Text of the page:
of flanking General Herron's division, and overwhelming it by superior number, had been massed upon their left, was suddenly confronted by the troops of the First division, when the engagement soon became general along their entire line. At about two o'clock, the fire from the artillery of the First division was commenced by Rabb's battery, which opened a cross-fire upon two rebel batteries and a heavy body of infantry, that was fronting and engaged with Gen. Herron's division. A few moments later, and Tenny's battery of Parrott guns came into position on the right, and Hopkins's battery on the left of Captain Rabb's. The fire of all three of these batteries was first directed to the enemy's right, where two batteries of the rebels and a heavy body of their infantry were engaged with the Second and Third divisions. Shell and case-shot from these eighteen pieces were hurled upon the enemy's right with terrible effect. The rebel artillery and infantry being driven from this position under cover of the woods, the three batteries above named ceased firing, when the infantry of the Second and Third divisions advanced upon the enemy's right, and the fire of musketry was opened on both sides with great vigor. The Twentieth Wisconsin and Nineteenth Iowa gallantly charged the rebel batteries and drove the enemy from their guns, but were unable to hold them in consequence of being over-whelmed by a superior force. The Twenty-sixth Indiana and Thirty-seventh Illinois subsequently charged the same batteries with the same result. Observing that the enemy had now thrown a large force upon my centre and right, I directed the infantry of the First division to enter the woods and engage them, which order was executed with promptness, Colonel Weer leading the Tenth and Thirteenth Kansas regiments of his brigade upon the right, a portion of the Kansas Second, (dismounted,) under command of Capt. S. J. Crawford; the right wing of the Kansas Eleventh, under Col. Ewing, and the First Indian, under Col. Wattles, upon the left, the Twentieth Iowa regiment advancing upon the left of the Indians; the left wing of the Kansas Eleventh, under Lieut.-Col. Moonlight, supporting Rabb's and Hopkins's batteries. The First Iowa, Tenth Illinois, Eighth Missouri, and the first battalion of the Second Wisconsin cavalry, under Colonel Wickersham, and the Third Wisconsin cavalry, under Major Calkins, were directed to proceed on my extreme right, to watch any flank movement of the enemy that might be attempted in that direction, and also to guard the road leading to Rhea's Mills, and prevent communication being cut off with the First brigade, Gen. Salomon's. The contest by this time (about three o'clock P. M.) had become vigorous and determined. The entire infantry of three divisions, and also a portion of the Kansas Second, (dismounted,) were engaged in the woods with the rebel infantry, three times their number. The rattling of musketry, uninterrupted for fully three hours, was terrific. The contending armies swayed to and fro, each alternately advancing and retiring. Some rebel sharp-shooters firing from the windows of a house, situated in the edge of the woods and a little to my left, were evidently directing their compliments specially to myself and staff. I directed Captain Rabb to open upon it with shell, and in a few moments the house was in flames. While the infantry was vigorously contesting every inch of ground, I directed Lieut. Stover, with two twelve-pound mountain howitzers to advance into the woods, which he promptly did, taking position on a little knoll on the right of the Eleventh Kansas, and directing his guns across a small field where a heavy force of rebels were massed. He poured into them his canister and shell, until his ammunition was exhausted and his horses shot down, being compelled to bring away his guns by hand. I then directed Lieut. Tenny to advance his battery to the edge of the woods, on the left of the Kansas Eleventh, taking position about two hundred yards in front of the rebel ranks. From his six ten-pound Parrott guns he opened on them with terrible effect, driving them back with great slaughter. Learning that a heavy force was massing on my right, with a view of turning my flank, I immediately withdrew Tenny's battery, and proceeded with it to an open field on the right, at the same time directing the infantry to withdraw from the woods, in order to draw the enemy from under cover and within range of my artillery. On reaching the open field on their right, just alluded to, I discovered the entire division of Gen. Frost advanced to the edge of the timber, and about two hundred yards distant. They opened on us a fierce fire from Enfield rifles, and were in the act of throwing down the fence to make an assault on the battery, which had no support except my own staff and body-guard; but Lieut. Tenny, with commendable promptness, wheeled his guns into position, when their destructive tire of canister and shell soon sent the rebel hordes back under cover of the woods. At the same time, a fire from the two mountain howitzers attached to the Third Wisconsin cavalry, was directed upon them further on my right, with good effect. It was here that the rebel General Stein fell. A few minutes after this last repulse of the enemy by Lieut. Tenny, a rebel battery of ten guns, supported by a heavy body of infantry, opened from their extreme left, when bringing his guns to bear in that direction, he in less than ten minutes silenced their battery, dismounting two of their guns and driving them from their position with severe loss. While this attempt was being made to charge my artillery on the right, the same demonstration was made upon Rabb's and Hopkins's batteries; the enemy following up my infantry as they retired from the woods, and with a shout rushed out from under cover of the trees, when the two batteries, supported by the infantry of the Eleventh regiment, belched forth a perfect storm of canister, producing immense slaughter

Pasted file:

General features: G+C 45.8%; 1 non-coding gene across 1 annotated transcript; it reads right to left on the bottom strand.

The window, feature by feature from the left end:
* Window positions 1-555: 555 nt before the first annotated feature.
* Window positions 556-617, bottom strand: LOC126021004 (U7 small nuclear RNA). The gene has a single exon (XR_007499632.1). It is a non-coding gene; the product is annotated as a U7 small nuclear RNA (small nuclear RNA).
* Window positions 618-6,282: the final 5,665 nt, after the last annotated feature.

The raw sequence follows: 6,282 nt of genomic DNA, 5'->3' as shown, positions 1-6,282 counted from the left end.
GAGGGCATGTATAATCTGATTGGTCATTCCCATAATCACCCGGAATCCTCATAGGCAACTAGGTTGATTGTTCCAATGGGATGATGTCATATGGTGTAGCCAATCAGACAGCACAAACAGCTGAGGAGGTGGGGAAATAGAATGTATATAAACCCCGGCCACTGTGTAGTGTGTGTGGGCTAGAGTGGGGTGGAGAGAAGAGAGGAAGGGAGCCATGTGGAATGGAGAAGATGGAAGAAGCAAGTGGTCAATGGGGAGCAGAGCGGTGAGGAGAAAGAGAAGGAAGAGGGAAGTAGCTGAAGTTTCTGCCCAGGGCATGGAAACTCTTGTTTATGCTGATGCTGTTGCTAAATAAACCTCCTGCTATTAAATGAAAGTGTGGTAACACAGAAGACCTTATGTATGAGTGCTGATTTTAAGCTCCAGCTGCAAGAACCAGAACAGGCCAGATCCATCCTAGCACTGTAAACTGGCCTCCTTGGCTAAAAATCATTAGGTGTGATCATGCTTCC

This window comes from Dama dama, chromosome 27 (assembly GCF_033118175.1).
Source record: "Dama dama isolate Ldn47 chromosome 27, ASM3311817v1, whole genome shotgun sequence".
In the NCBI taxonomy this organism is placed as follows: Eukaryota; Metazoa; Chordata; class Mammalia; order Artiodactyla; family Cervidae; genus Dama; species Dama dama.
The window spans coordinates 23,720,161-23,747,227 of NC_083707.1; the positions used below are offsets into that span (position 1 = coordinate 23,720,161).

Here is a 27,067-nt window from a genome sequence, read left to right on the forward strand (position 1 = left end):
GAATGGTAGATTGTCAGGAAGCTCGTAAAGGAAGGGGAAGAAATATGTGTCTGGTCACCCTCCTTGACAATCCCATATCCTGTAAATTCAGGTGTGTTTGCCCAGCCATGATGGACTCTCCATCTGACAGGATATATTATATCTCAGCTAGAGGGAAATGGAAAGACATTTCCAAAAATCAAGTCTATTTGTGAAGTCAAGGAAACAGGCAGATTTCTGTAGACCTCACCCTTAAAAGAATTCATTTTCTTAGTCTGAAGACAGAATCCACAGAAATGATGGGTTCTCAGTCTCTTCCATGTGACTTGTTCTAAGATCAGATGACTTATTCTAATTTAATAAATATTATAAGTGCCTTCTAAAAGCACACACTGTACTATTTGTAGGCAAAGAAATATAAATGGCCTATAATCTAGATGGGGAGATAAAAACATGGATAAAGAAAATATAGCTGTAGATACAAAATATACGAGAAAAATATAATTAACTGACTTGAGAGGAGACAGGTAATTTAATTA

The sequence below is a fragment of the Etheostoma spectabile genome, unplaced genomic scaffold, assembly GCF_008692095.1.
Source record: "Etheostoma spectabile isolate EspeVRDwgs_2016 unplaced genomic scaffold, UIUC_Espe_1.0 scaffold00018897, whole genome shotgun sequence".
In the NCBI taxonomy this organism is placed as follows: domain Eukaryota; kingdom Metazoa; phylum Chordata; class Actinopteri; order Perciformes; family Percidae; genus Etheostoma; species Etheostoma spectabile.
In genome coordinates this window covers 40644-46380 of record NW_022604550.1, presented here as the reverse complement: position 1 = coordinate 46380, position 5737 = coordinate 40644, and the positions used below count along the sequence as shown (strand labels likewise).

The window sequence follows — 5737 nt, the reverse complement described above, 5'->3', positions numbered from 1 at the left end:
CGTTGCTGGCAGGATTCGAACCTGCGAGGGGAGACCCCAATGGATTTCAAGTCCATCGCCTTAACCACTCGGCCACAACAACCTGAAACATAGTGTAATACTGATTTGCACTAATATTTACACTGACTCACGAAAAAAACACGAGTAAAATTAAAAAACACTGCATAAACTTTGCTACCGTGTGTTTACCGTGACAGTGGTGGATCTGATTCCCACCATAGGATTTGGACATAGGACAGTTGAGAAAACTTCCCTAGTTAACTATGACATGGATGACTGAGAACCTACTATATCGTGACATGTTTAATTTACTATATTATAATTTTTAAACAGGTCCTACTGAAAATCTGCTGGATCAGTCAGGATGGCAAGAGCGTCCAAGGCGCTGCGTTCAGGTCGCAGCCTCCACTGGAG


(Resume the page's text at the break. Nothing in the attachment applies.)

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Rebel reports and Narratives.
Doc . 91 .- General Sherman 's expedition.